Common Expenses – Business Expenses Guide

18/05/2015, 22:23

Common Expenses – Business Expenses Guide

Although all businesses are different, it is important not to overlook any expenses for which the deduction could be claimed. The rules on what you can claim or not are bit complicated, especially if you want to claim money for gas and motoring expenses, or for the use of your home as office.

Important: the following information should only be used as a rough guide to categorizing expenses. You should always get professional accounting advice if you're in any questions or doubts.

Making a list of possible expenses can help you in your expense management efforts.

  • Accountancy fees. You can claim accountancy fees for the professional time that is being spent on your accounts.
  • Advertising. The cost of promoting your business id deductible. This includes leaflets, logos, advertising gifts, networking club, website development.
  • Accommodation whilst on travel. You can claim full amount as long as the trip was for business purposes (reasonable and not excessive expense).
  • Bad debts, a deduction can be made for a bad or doubtful debt in the year which the debt becomes bad or doubtful.
  • Bank charges can be deductible expense only if they relate to company/sole trader bank account.
  • Books and Journal, like trade magazines, periodicals and books relevant to the business are allowable.
  • Business mileage/Motor expenses. If there is any use of your personal vehicle, then you can claim business mileage. Whilst you claim mileage, you cannot claim any other motor expenses. Ensure that you keep log for the mileage with accurate dates and destinations.

Planes, trains and ferries can also be covered under business mileage.

Tolls, congestion charges and parking fees are all allowable expenses.

Parking fines are no allowable expense.


Rate Per Mile                   (On first 10,000 miles in tax year)

Rate Per Mile                      (On each mile over 10,000 miles)

Car & Van









  • Charitable donations. You can receive tax relief only if the charity is registered and is for business purposes.
  • Childcare vouchers. You may be able to supply each employee with up to £243 per month in childcare vouchers, providing the employee meets certain conditions.
  • Christmas party / Events. You must not exceed expenditure of £150/person (including VAT). The event must cater mainly for staff.
  • Company formation fees. This includes all the relevant expenses. Any accountancy fees or mandatory formations costs (Companies House) you paid can also be claimed.
  • Entertainment for customers is not allowable expense and must be added back to company’s profits in order to calculate tax. Entertainment for employees includes Provision of accommodation, Theatre and concert tickets, Sporting events and facilities, Entrance to clubs and nightclubs.
  • Equipment. This covers computers, printers and software.
  • Eyesight test & glasses, you can claim once per year. Glasses you can claim only if you need them during your working hours (if you work in front of a pc).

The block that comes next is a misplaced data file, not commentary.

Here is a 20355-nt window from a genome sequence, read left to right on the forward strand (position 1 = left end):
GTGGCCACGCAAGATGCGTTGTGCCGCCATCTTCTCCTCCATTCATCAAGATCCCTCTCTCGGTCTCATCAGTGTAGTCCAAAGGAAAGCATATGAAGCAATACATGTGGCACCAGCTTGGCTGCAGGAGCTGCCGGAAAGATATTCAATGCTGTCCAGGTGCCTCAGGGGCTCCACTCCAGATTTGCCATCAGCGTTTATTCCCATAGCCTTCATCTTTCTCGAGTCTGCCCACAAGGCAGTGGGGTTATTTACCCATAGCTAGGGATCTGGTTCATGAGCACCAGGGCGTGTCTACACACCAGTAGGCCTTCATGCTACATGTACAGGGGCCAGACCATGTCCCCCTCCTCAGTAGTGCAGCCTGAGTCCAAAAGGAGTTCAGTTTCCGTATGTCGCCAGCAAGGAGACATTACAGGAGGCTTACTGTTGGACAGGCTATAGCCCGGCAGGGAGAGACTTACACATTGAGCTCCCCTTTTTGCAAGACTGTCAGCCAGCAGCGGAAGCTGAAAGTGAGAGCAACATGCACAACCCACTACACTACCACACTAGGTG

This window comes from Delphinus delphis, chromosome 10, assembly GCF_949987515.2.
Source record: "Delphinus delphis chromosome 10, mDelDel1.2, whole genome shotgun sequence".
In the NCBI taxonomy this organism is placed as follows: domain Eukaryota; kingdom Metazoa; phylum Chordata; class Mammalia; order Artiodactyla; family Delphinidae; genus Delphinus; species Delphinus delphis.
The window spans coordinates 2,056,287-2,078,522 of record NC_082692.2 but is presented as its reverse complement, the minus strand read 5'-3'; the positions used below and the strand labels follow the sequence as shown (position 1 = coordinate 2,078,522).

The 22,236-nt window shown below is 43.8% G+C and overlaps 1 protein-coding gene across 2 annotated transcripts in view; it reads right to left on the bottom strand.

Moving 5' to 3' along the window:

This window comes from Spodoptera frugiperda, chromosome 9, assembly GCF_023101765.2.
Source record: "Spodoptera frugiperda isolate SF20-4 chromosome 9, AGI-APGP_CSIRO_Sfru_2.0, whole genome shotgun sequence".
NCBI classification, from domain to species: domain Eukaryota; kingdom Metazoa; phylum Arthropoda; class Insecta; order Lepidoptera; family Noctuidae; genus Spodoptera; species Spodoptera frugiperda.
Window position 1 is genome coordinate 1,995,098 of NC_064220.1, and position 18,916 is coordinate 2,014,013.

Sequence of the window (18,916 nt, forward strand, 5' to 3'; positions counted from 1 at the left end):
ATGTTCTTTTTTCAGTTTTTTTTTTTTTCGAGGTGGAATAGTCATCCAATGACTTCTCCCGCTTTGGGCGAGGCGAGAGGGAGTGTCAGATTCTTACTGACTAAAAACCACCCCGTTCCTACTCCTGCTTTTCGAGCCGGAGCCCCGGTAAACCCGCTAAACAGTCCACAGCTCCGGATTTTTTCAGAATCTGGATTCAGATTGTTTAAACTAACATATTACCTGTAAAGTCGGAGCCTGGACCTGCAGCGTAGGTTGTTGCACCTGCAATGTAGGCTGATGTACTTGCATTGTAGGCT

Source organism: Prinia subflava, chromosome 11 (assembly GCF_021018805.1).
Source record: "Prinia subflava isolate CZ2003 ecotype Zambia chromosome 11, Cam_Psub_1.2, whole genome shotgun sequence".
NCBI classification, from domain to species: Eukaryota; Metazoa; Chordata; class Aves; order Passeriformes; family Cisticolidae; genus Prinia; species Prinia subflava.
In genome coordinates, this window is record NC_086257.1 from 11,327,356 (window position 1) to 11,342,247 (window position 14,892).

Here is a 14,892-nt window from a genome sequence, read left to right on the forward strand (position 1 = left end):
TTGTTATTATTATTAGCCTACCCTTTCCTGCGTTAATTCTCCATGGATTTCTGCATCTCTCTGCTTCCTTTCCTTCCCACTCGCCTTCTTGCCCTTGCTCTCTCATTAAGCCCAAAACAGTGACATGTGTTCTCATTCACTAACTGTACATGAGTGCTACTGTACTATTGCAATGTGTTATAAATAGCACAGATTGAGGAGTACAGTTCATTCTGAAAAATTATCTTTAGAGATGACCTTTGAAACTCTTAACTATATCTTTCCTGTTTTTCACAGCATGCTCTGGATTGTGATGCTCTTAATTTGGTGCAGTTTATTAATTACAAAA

• Gifts to employees may be treated as benefits in kind. Gifts to someone outside the company can be claimed up to 350 (as long it is not food, alcohol or tobacco).
  • Legal and Professional Fees, incurred solely for business purposes can be claimed.
  • Medical insurance, unless it is part of employee’s one free check a year, it will be regarded as a benefit in kind and your company will be liable to NIC.
  • Office supplies, such as stationery, paper clips and ink cartridges
  • Pension, can be claim 100% as long as the company has set up a contract with a pension provider.
  • Packaging & delivery costs, especially if your business involves package delivery (such as e-shop).
  • Power & Water
  • Professional subscriptions, the whole cost can be deducted. When the cost is paid by a company, then they are deductible in computing the profits. The employ will not suffer a benefit in kind tax charge, as long as they are on HMRC’s list.
  • Rent for business premises is allowable expense.
  • Salaries / Staff costs, all of them can be deducted. Usually payroll indicates the largest expense within a company.
  • Postage for communicating can be deducted.
  • Telephones & internet charges. You can claim 100% if they are in company’s name. A proportion could be claim if these bills are in your name.
  • The use of your home as an office, you are entitled to £4 a week cover without having to report it on your P11D. You can claim more (fixed rate) under certain circumstances.
  • Travel & subsistence (not between work and home). It is an allowable expense if you are travelling to a temporary workplace. Meals, tolls, congestion charges and parking fees can all be claimed for under travel and subsistence.
  • Training costs, but be careful as there is a distinction between training to update existing skills and training to acquire new skill.

This document contains guidance only and is not a substitute for tailored advice from an Accountax Mentors accountant. Contact us for advice pertaining to your specific business and situation.

All content is copyright Accountax Mentors Ltd 2015.